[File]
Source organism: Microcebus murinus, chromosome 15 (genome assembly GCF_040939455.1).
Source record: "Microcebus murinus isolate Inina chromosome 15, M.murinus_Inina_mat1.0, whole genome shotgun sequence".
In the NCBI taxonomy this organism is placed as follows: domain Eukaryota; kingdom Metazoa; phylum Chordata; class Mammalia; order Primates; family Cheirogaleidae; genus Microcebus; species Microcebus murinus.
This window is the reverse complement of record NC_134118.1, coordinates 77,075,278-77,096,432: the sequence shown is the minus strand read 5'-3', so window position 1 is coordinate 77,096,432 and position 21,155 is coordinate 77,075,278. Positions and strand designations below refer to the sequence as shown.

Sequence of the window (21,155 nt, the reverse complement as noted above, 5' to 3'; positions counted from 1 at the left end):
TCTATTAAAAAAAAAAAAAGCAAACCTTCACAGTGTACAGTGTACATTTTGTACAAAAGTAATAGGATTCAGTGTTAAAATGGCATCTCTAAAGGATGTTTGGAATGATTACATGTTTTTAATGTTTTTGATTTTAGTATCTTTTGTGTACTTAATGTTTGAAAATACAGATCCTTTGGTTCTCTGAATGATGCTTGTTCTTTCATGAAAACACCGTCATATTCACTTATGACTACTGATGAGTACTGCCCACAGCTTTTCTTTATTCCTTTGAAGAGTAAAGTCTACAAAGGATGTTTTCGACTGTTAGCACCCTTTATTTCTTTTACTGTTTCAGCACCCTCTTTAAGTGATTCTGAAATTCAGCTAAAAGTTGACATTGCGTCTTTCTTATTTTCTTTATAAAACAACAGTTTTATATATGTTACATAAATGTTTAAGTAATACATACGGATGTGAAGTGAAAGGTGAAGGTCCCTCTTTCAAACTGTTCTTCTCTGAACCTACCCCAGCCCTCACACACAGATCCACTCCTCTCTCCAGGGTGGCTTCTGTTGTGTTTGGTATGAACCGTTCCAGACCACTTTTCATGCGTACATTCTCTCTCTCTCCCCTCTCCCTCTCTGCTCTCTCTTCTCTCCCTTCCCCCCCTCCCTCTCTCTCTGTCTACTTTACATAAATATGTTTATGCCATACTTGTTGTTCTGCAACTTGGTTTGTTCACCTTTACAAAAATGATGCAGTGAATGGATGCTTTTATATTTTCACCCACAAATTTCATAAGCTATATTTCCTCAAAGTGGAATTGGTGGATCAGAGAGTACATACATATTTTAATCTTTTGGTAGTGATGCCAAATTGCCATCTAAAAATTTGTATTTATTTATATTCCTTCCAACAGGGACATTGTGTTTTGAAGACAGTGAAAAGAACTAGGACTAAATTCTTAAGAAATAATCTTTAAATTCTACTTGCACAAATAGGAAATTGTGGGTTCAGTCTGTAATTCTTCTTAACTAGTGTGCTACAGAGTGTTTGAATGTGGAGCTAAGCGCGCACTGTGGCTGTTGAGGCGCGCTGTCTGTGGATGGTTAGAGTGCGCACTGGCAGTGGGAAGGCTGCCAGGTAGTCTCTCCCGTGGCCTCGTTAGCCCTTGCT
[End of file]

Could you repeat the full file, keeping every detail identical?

Source organism: Microcebus murinus, chromosome 15 (genome assembly GCF_040939455.1).
Source record: "Microcebus murinus isolate Inina chromosome 15, M.murinus_Inina_mat1.0, whole genome shotgun sequence".
In the NCBI taxonomy this organism is placed as follows: domain Eukaryota; kingdom Metazoa; phylum Chordata; class Mammalia; order Primates; family Cheirogaleidae; genus Microcebus; species Microcebus murinus.
This window is the reverse complement of record NC_134118.1, coordinates 77,075,278-77,096,432: the sequence shown is the minus strand read 5'-3', so window position 1 is coordinate 77,096,432 and position 21,155 is coordinate 77,075,278. Positions and strand designations below refer to the sequence as shown.

Sequence of the window (21,155 nt, the reverse complement as noted above, 5' to 3'; positions counted from 1 at the left end):
TCTATTAAAAAAAAAAAAAGCAAACCTTCACAGTGTACAGTGTACATTTTGTACAAAAGTAATAGGATTCAGTGTTAAAATGGCATCTCTAAAGGATGTTTGGAATGATTACATGTTTTTAATGTTTTTGATTTTAGTATCTTTTGTGTACTTAATGTTTGAAAATACAGATCCTTTGGTTCTCTGAATGATGCTTGTTCTTTCATGAAAACACCGTCATATTCACTTATGACTACTGATGAGTACTGCCCACAGCTTTTCTTTATTCCTTTGAAGAGTAAAGTCTACAAAGGATGTTTTCGACTGTTAGCACCCTTTATTTCTTTTACTGTTTCAGCACCCTCTTTAAGTGATTCTGAAATTCAGCTAAAAGTTGACATTGCGTCTTTCTTATTTTCTTTATAAAACAACAGTTTTATATATGTTACATAAATGTTTAAGTAATACATACGGATGTGAAGTGAAAGGTGAAGGTCCCTCTTTCAAACTGTTCTTCTCTGAACCTACCCCAGCCCTCACACACAGATCCACTCCTCTCTCCAGGGTGGCTTCTGTTGTGTTTGGTATGAACCGTTCCAGACCACTTTTCATGCGTACATTCTCTCTCTCTCCCCTCTCCCTCTCTGCTCTCTCTTCTCTCCCTTCCCCCCCTCCCTCTCTCTCTGTCTACTTTACATAAATATGTTTATGCCATACTTGTTGTTCTGCAACTTGGTTTGTTCACCTTTACAAAAATGATGCAGTGAATGGATGCTTTTATATTTTCACCCACAAATTTCATAAGCTATATTTCCTCAAAGTGGAATTGGTGGATCAGAGAGTACATACATATTTTAATCTTTTGGTAGTGATGCCAAATTGCCATCTAAAAATTTGTATTTATTTATATTCCTTCCAACAGGGACATTGTGTTTTGAAGACAGTGAAAAGAACTAGGACTAAATTCTTAAGAAATAATCTTTAAATTCTACTTGCACAAATAGGAAATTGTGGGTTCAGTCTGTAATTCTTCTTAACTAGTGTGCTACAGAGTGTTTGAATGTGGAGCTAAGCGCGCACTGTGGCTGTTGAGGCGCGCTGTCTGTGGATGGTTAGAGTGCGCACTGGCAGTGGGAAGGCTGCCAGGTAGTCTCTCCCGTGGCCTCGTTAGCCCTTGCT